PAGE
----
Under the U.S. Department of Energy's (DOE) energy savings performance contract (ESPC) program, agencies are encouraged to adopt an "enterprise approach" to implementing ESPCs.
An enterprise approach—which is integrated and aligned across organizations' various administrative and operational units—allows agencies to award more and larger projects, with shorter development times, than agencies that follow a standard project-by-project approach.
This enterprise approach centers around ESPC ENABLE, a standardized and streamlined procurement process for small federal projects that typically range from $200,000 to $5 million (although there is no fixed minimum or maximum project size) to install targeted energy conservation measures (ECMs) in six months or less.
ESPC ENABLE is limited to five types of ECMs that can accommodate the streamlined procurement and measurement and verification processes:
- Controls for heating, ventilation and air conditioning (HVAC)
- Replacement of HVAC equipment
- Solar photovoltaics.
Key Elements of an Enterprise Approach
The enterprise approach encompasses these three key elements.
1. Senior Management Support
Critical to establishing an enterprise approach is ensuring that key members of senior management and the contracting and legal offices have a full understanding of the ESPC ENABLE vehicle, the proposed agency enterprise approach, and the authorization to use it.
The standard ESPC ENABLE contract should be vetted through agency management, contracting and legal to develop consensus that the contract would be valid for use across the organization. Senior management should convey support for the ENABLE vehicle and authorization of the defined agency process to potential ENABLE project sites or buildings. Senior management support of an agencywide ESPC ENABLE program is best conveyed to the organization by a letter from senior management to agency energy-management personnel at the agency headquarter, regional, and facility levels, as applicable, to convey:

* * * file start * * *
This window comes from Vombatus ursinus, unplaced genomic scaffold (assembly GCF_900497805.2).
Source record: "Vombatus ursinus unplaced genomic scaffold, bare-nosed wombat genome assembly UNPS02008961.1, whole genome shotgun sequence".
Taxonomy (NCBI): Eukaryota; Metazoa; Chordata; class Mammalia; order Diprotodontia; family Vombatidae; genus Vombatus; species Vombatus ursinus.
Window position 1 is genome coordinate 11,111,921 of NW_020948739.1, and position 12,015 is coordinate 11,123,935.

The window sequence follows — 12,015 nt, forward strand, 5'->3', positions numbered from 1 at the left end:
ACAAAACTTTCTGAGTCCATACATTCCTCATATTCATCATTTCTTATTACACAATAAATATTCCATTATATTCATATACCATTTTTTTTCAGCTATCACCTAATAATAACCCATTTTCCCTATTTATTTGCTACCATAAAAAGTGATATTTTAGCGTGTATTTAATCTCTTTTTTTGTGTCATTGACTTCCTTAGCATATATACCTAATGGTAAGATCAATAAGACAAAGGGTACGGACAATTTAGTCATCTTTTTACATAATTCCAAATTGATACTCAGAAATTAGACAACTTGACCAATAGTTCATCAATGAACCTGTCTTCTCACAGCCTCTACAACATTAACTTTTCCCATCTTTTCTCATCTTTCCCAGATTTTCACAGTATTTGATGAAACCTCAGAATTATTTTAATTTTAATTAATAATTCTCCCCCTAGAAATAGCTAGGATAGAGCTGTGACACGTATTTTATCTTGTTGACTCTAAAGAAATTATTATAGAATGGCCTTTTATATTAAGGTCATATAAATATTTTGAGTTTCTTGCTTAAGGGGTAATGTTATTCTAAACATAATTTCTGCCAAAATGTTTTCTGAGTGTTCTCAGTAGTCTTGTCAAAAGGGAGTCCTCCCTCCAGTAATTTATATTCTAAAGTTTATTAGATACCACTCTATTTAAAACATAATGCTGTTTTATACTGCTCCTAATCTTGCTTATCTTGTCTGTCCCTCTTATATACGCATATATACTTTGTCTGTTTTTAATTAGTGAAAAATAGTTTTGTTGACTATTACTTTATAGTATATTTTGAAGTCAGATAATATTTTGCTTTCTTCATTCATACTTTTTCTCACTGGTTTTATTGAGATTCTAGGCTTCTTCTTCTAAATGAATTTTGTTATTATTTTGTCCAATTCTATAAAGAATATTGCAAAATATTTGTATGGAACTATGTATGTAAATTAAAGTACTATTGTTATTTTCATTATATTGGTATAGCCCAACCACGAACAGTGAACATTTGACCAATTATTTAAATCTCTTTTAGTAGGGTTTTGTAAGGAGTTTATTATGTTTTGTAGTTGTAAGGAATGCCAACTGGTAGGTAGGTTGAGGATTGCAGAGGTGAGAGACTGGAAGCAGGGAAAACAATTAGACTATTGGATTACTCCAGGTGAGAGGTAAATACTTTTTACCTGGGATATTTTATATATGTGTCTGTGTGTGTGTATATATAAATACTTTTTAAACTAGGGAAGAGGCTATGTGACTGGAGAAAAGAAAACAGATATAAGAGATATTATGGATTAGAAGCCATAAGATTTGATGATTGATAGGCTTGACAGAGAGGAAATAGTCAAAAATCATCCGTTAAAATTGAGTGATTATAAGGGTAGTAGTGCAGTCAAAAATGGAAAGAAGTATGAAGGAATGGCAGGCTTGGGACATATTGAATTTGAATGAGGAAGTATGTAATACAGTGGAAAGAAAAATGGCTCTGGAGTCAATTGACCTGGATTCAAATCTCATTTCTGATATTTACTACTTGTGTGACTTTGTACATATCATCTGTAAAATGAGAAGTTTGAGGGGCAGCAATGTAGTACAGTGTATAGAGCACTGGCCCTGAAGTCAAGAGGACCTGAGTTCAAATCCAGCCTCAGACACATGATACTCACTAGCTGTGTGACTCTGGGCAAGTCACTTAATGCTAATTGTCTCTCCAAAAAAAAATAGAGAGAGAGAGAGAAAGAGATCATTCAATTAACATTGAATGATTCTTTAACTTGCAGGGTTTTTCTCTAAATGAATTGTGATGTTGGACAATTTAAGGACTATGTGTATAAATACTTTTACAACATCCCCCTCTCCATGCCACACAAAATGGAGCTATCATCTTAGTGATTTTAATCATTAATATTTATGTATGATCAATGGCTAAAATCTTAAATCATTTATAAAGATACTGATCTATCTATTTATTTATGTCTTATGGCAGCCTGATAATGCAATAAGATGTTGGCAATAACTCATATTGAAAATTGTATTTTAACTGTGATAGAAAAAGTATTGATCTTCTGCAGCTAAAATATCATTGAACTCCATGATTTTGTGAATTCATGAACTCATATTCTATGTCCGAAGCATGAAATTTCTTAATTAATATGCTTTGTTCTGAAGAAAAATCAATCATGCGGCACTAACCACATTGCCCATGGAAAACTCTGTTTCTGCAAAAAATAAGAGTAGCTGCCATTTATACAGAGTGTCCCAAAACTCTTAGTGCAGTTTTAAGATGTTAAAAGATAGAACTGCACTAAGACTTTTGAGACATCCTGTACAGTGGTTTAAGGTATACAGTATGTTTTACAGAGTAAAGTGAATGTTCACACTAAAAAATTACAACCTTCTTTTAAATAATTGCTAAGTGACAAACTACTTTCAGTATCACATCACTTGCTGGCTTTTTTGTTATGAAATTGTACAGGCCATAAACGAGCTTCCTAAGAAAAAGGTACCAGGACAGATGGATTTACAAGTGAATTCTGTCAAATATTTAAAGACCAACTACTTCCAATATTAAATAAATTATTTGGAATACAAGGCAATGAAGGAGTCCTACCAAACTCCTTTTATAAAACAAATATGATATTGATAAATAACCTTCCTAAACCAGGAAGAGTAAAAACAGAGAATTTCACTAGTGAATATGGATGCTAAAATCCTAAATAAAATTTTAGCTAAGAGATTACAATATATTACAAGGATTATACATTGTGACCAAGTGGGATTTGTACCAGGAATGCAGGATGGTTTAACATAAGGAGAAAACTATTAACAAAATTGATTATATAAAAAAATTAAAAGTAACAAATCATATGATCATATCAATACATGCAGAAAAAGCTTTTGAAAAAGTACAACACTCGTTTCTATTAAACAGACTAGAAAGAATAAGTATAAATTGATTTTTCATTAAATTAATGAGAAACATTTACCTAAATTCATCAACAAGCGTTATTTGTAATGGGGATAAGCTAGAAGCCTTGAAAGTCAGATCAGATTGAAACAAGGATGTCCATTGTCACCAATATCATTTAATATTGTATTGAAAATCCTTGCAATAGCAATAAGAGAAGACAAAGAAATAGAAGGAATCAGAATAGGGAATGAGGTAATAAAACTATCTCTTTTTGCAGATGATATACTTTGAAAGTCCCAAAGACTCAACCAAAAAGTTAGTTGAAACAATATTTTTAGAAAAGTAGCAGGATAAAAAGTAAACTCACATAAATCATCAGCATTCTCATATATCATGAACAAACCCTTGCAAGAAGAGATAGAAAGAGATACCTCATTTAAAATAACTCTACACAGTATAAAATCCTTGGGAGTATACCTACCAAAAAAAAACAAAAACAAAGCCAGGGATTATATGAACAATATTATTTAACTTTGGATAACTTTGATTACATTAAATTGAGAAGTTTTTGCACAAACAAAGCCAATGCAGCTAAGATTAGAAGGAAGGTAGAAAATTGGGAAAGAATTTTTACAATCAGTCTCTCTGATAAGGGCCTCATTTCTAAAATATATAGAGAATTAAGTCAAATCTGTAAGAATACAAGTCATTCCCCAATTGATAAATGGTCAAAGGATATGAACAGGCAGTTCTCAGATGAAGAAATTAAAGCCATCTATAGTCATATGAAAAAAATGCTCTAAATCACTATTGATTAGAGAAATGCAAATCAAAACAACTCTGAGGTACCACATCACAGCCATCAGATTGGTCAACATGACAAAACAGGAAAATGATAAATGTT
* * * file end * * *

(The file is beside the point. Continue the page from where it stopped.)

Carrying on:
- Senior management endorsement in the use of ESPC ENABLE to address energy, water, and renewable energy goals
- A description of the agency's ESPC ENABLE enterprise process
- The identification of personnel to contact within agency's core ESPC ENABLE team to engage in the ENABLE process
- Authorization to use the program and project procedures, templates, and model contracts
- An organizational goal (e.g. address 10% of all agency small sites each year, so that in 10 years all sites have been reviewed by ESPC ENABLE ESCOs for project potential and execution).
2. The Development of Center of Expertise
Assembling staff members that are well versed in the ESPC ENABLE process in a center of expertise is a key driver in successfully centralizing ENABLE ESPCs. This group of knowledgeable staff enables the agency's central ESPC ENABLE program to do the heavy lifting on project development in an atmosphere where these types of projects are seen as commonplace, rather than foreign. In addition, this centralization allows the agency's ENABLE program to have vision that spans across the entire agency. This way, potential projects can be identified and move forward at sites with no previous experience with ESPC ENABLE. The program office can expedite the projects by providing the necessary support for an installation to know that its project will be successful.
An agency may have a centralized program set guidance and have an approval role for projects. Particular projects might be initiated by a site to accomplish one or more goals. However, the program office is able to see across these various activities and determine the best approach for the entire portfolio. The center of expertise has the ability to see gaps within the portfolio for a particular project aimed at energy usage and intensity and can manage any conflicts that arise throughout the process. Additionally, the center of expertise coordinates lessons learned that are shared across the agency.
Core Team Members